Glycera (annelid)

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Glycera alba (dim).jpg
Glycera sp.
Scientific classification e
Kingdom: Animalia
Phylum: Annelida
Clade: Pleistoannelida
Subclass: Errantia
Order: Phyllodocida
Family: Glyceridae
Genus: Glycera
Savigny, 1818

Many, see text

The genus Glycera is a group of polychaetes (bristle worms) commonly known as bloodworms. They are typically found on the bottom of shallow marine waters, and some species (e.g. common bloodworms) can grow up to 35 cm (14 in) in length.

Although both are visually similar and commonly used as fishing bait, bloodworms are biologically distinct from Lugworms.[citation needed]


Bloodworms have a creamy pink color, as their pale skin allows their red body fluids that contain haemoglobin to show through. This is the origin of the name "bloodworm". At the 'head', bloodworms have four small antennae and small fleshy projections called parapodia running down their bodies.[1][2] Bloodworms can grow up to 35 centimetres (14 in) in length.

Bloodworms are carnivorous. They feed by extending a large proboscis that bears four hollow jaws. The jaws are connected to glands that supply venom which they use to kill their prey, and their bite is painful even to a human. They are preyed on by other worms, bottom-feeding fish, crustacea, and gulls.

Reproduction occurs in midsummer, when the warmer water temperature and lunar cycle among other factors triggers sexually mature worms to transform into a non-feeding stage called the epitoke. With enlarged parapodia, they swim to the surface of the water where both sexes release gametes, and then die.

The first stage in many forms of bloodworm is a zooplanktonic stage followed by the benthic instar where the familiar segmented red larvae develop protected by silk tubes made in the bottom silt. These larvae progress from tiny pale opaque worms to the larger red larvae of 3 to 10 centimeters in length or longer over a period as short as 2–3 weeks in optimum conditions.[3]

These animals are unique in that they contain a lot of copper without being poisoned. Their jaws are unusually strong since they too contain the metal in the form of a copper-based chloride biomineral, known as atacamite,[4] in crystalline form.[5] It is theorized that this copper is used as a catalyst for its venomous bite. In Glycera dibranchiata, the jaws are a composite of melanin and 10% copper.[6]


Glycera is the type genus of the family Glyceridae. It contains the following species:[7]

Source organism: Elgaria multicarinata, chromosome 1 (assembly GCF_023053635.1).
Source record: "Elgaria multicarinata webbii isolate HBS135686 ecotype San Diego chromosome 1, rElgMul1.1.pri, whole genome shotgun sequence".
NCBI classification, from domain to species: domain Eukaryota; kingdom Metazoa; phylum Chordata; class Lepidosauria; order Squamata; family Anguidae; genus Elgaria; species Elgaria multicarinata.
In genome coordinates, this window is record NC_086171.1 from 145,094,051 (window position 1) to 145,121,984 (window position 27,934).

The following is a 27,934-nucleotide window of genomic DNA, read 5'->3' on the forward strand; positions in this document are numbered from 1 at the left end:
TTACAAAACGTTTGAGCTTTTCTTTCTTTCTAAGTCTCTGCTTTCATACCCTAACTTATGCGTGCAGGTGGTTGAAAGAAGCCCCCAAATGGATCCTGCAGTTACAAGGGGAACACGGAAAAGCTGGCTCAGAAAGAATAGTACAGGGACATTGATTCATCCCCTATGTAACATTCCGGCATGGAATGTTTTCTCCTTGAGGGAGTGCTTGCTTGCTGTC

Use by humans[edit]

Glycera worms are sold commercially in tackle shops as bait for saltwater fishing.[8]


  1. ^ Chien PK, Rice MA (1985). "Autoradiographic localization of exogenously supplied amino acids after uptake by the polychaete, Glycera dibranchiata Ehlers". Wasmann Journal of Biology. 43: 60–71. ISSN 0043-0927. OCLC 6322423.
  2. ^ Qafaiti M, Stephens GC (1988). "Distribution of Amino Acids to Internal Tissues After Epidermal Uptake in the Annelid Glycera dibranchiata" (PDF). Journal of Experimental Biology. 136 (1): 177–191. doi:10.1242/jeb.136.1.177.
  3. ^ "Bloodworm: Uses and applications as a fishing bait". Archived from the original on 2013-03-15. Retrieved 2012-12-03.
  4. ^ Lichtenegger HC, Schöberl T, Bartl MH, Waite H, Stucky GD (October 2002). "High abrasion resistance with sparse mineralization: copper biomineral in worm jaws". Science. 298 (5592): 389–92. Bibcode:2002Sci...298..389L. doi:10.1126/science.1075433. PMID 12376695. S2CID 14001250.
  5. ^ Lichtenegger HC, Schöberl T, Ruokolainen JT, et al. (August 2003). "Zinc and mechanical prowess in the jaws of Nereis, a marine worm". Proc. Natl. Acad. Sci. U.S.A. 100 (16): 9144–9. Bibcode:2003PNAS..100.9144L. doi:10.1073/pnas.1632658100. PMC 170886. PMID 12886017.
  6. ^ Lesté-Lasserre, Christa (April 25, 2022). "Bloodworms have copper jaws that could inspire self-building materials". New Scientist. Retrieved April 26, 2022.
  7. ^ Fauchald, K.; Bellan, G. (2009). Glycera Savigny, 1818. In: Fauchald, K. (Ed) (2009). World Polychaeta database. Accessed through the World Register of Marine Species at on 2009-03-12.
  8. ^ WHITTLE, PATRICK (2017-04-27). "Abating Bait: Decline in Prized Worms Threatens Way of Life". U.S. News. Archived from the original on 2018-04-21.

"Fishing for Allergens: Bloodworm-Induced Asthma" study at the Allergy, Asthma & Clinical Immunology (AACI) site [1]

  1. ^ Wu, Keith CP; Räsänen, Katja; Hudson, Thomas J. (2005). "Fishing for Allergens: Bloodworm-Induced Asthma". Allergy, Asthma & Clinical Immunology. 1 (2): 58–59. doi:10.1186/1710-1492-1-2-58. PMC 2877067. PMID 20529225.